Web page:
Chapter 15 is the final chapter in Fixing Your Scrum by Todd Miller and Ryan Ripley. Next week I will sum up my thoughts on the book and the lessons I have derived during the re-read.  We will also announce the next book in the Re-read Saturday series. Right now Monotasking by Staffan Nöteberg is in first place in our poll. Make sure to make your voice heard; vote now below. 

Retrospectives…I have suggested to many people many times (perhaps too often) that the sprint retrospective is the most important part of scrum. I am a huge believer that excellence has no ceiling so everyone needs to commit to continuous improvement. On the second page of the chapter, page 192, Todd and Ryan make the same point. “Each sprint retrospective is a chance for the scrum team to reaffirm its commitment to continuous improvement.” All the parts of Scrum fit together to generate the value, cherry-picking parts is a road to underperformance and frustration but the retrospective is a driver making everything work.

Todd and Ryan point out several antipatterns in this chapter, ranging from ‘few bother to attend’ to ‘skipping it.” If you have been in the agile business for any length of time you’ve seen most of the antipatterns. All of them are problematic in their own right, and the author’s advice for diagnosing and solving are important reads. One of the developing problems for retrospectives, I have seen since the book was published is trying to do retrospectives with poor tools for distributed teams. Simply put, mediocre tools that are difficult to interact with or only allow one approach lead to retrospectives that very little gets accomplished and is a leading cause for several of the anti-patterns addressed in this chapter. Failure to invest in the correct tools puts the Scrum Master into a situation that is very difficult to surmount.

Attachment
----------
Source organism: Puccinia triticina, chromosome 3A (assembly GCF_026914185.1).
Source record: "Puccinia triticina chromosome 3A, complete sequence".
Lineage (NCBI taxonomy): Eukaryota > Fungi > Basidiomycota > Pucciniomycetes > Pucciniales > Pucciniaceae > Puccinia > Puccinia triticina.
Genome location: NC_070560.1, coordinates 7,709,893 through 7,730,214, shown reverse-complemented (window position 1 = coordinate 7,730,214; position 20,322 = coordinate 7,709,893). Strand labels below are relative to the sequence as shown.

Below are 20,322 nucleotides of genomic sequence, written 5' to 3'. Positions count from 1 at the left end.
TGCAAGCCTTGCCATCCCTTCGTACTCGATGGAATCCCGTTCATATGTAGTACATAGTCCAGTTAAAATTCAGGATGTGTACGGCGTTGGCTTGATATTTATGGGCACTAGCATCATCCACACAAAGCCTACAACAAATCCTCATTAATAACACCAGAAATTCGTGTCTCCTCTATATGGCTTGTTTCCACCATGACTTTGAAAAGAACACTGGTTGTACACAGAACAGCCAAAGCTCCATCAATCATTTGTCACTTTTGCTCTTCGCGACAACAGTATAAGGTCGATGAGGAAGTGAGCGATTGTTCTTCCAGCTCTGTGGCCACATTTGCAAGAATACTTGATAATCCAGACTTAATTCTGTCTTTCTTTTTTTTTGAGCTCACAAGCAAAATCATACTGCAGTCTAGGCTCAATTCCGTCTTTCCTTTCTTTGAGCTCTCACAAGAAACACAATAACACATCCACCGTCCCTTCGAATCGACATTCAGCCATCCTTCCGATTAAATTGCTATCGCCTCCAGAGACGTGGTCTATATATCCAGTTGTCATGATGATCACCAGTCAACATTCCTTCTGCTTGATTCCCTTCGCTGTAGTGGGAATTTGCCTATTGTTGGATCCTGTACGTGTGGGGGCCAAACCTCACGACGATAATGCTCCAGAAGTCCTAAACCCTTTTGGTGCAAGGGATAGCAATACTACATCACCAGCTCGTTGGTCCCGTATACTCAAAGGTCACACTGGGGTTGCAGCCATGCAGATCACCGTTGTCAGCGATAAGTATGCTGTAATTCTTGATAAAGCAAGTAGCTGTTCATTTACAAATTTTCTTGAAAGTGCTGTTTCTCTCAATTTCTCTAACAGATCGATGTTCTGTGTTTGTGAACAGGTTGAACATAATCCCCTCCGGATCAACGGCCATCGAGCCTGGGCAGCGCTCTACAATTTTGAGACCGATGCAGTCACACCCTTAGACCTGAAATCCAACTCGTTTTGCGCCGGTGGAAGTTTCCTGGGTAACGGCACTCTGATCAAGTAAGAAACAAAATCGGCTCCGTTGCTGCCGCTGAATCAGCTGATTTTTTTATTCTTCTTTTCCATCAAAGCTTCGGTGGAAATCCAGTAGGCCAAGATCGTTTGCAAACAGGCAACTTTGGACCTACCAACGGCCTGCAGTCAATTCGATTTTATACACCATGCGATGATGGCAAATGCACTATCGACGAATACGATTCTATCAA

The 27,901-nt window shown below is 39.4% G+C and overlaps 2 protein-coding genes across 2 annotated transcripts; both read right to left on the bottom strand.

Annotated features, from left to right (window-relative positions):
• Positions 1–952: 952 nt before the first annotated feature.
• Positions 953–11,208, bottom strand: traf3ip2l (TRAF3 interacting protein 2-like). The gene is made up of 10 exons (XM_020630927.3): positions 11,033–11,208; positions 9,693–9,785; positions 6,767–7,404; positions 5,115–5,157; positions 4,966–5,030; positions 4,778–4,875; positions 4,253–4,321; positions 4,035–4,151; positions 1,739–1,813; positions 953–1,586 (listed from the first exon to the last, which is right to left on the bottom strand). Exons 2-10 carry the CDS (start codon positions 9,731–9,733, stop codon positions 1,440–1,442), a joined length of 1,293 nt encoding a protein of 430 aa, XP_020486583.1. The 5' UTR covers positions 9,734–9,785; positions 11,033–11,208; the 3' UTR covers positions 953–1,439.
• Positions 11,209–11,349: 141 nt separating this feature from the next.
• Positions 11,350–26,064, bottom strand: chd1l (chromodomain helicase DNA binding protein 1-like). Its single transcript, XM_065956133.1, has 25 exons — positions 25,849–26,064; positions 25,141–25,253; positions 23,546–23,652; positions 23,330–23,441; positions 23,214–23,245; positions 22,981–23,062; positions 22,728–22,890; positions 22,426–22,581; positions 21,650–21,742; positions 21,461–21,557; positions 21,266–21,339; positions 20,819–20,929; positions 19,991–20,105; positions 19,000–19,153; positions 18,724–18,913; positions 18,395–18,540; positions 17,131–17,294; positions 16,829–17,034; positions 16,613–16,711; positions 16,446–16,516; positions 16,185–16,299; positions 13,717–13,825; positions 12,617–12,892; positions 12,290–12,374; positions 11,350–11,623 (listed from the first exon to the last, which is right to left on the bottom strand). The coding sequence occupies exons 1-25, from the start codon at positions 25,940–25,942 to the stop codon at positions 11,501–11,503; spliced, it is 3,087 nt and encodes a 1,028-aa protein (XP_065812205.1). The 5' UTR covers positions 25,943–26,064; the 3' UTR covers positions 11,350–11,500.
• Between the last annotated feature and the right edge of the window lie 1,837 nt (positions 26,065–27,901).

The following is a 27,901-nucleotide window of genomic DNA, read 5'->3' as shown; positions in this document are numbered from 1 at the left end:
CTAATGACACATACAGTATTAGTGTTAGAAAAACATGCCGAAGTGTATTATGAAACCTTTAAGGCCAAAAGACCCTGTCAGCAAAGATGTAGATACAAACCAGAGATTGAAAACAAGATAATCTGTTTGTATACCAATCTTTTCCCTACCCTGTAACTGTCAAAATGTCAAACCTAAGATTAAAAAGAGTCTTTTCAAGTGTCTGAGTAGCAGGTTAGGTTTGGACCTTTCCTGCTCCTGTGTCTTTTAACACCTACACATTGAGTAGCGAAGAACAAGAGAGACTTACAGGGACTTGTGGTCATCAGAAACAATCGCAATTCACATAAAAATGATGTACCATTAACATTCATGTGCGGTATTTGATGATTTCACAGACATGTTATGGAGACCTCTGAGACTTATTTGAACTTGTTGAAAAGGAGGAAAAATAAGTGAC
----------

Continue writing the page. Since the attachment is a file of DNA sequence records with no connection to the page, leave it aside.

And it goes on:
Teams identifying concerns that are outside of their sphere of control or influence contribute to retrospectives becoming complaint sessions and teams abandoning the event. The facilitator needs to work on adjusting the type of retrospective. The Coach’s Corner at the end of the chapter amplifies the need for Scrum Masters to vary the approaches to retrospectives to address specific issues AND to reduce list retrospective fatigue.

One final note, examine closely any team that truly believes they shouldn’t or can’t do retrospectives. The question is whether or not they are truly a team or are just a group of individuals. If you run into this problem, you could consider a retrospective with the leaders of the team and their bosses as an approach to wrestle with is how they can become more of a team. Retrospectives are useful inside and outside of the Scrum framework. 

If you have not bought your copy — what are you waiting for? Fixing Your Scrum: Practical Solutions to Common Scrum Problems 

Previous Installments

Week 1: Re-read Logistics and Front Matter – 

Week 2: A Brief Introduction To Scrum, and Why Scrum Goes Bad – 

Week 3: Breaking Bad Scrum with a Value-Driven Approach – 

Week 4: The Product Owner – 

Week 5: The Product Backlog – 

Week 6: The Development Team – 

Week 7: Embracing The Scrum Master Role – 

Week 8: Management – 

Week 9:  Thinking In Sprints – 

Week 10: Sprint Planning – 

Week 11: Sprint Backlog – 

Week 12 – Reclaiming The Daily Scrum – 

Week 13: Deconstructing the Done Product Increment – 

Week 14: The Sprint Review –